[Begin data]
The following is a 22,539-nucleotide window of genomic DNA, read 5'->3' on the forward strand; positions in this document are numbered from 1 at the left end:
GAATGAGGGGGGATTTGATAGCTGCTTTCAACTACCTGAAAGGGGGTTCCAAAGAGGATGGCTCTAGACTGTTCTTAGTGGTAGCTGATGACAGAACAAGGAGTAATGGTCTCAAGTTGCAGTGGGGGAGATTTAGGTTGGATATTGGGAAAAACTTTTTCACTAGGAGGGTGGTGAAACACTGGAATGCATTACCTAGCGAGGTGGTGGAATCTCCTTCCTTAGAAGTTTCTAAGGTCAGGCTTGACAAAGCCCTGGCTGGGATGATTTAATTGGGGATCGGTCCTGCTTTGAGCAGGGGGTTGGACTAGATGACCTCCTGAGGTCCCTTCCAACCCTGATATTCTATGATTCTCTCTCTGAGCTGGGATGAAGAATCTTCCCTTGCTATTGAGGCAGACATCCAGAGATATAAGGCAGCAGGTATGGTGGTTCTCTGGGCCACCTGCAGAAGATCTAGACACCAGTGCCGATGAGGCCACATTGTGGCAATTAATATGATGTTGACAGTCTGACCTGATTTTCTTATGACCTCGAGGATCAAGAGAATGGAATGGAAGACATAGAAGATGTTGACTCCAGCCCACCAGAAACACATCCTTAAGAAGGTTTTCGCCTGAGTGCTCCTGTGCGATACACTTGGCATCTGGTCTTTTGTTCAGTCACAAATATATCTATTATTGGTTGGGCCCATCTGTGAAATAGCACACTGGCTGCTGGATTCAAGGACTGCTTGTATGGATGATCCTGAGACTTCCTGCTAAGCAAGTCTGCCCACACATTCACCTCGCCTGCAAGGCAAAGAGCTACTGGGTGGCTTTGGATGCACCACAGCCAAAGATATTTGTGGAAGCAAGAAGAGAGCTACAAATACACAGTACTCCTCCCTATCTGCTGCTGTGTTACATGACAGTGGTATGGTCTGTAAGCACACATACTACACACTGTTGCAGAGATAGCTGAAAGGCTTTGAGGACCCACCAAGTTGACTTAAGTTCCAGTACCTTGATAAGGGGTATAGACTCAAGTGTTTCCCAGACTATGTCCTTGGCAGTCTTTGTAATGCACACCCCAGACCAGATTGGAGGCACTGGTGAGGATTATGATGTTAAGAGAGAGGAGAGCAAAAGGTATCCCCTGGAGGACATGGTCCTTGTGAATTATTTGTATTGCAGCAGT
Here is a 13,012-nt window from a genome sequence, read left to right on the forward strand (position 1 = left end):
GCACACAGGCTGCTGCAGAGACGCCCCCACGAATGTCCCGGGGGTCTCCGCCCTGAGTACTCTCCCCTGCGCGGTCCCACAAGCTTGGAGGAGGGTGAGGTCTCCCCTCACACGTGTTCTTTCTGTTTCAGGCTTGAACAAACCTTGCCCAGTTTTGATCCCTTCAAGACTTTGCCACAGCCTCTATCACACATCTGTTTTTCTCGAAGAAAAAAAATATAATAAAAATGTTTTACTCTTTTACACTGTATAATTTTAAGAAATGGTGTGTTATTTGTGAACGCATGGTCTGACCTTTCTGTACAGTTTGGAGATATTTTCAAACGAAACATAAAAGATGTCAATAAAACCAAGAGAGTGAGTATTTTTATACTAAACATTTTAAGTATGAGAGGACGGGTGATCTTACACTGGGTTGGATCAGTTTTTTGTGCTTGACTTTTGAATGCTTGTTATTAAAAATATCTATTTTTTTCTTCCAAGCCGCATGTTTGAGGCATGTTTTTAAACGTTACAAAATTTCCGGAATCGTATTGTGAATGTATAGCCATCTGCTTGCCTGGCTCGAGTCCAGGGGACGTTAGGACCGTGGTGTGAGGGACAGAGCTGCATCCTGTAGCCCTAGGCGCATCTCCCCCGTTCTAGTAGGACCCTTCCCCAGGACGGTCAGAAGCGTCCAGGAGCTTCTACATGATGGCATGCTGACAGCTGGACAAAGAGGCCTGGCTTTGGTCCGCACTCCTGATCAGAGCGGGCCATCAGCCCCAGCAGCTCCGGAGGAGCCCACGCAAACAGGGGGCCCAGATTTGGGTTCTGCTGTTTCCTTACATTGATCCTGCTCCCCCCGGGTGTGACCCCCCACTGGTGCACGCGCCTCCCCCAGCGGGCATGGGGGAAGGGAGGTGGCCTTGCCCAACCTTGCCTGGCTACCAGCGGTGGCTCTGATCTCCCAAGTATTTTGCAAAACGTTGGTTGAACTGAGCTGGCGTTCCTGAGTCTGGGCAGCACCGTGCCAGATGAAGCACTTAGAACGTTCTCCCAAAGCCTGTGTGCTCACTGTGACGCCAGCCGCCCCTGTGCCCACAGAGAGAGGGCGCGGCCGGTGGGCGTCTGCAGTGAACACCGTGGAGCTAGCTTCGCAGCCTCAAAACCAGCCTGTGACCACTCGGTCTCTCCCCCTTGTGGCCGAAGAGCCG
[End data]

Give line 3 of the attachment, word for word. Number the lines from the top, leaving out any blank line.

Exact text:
Here is a 13,012-nt window from a genome sequence, read left to right on the forward strand (position 1 = left end):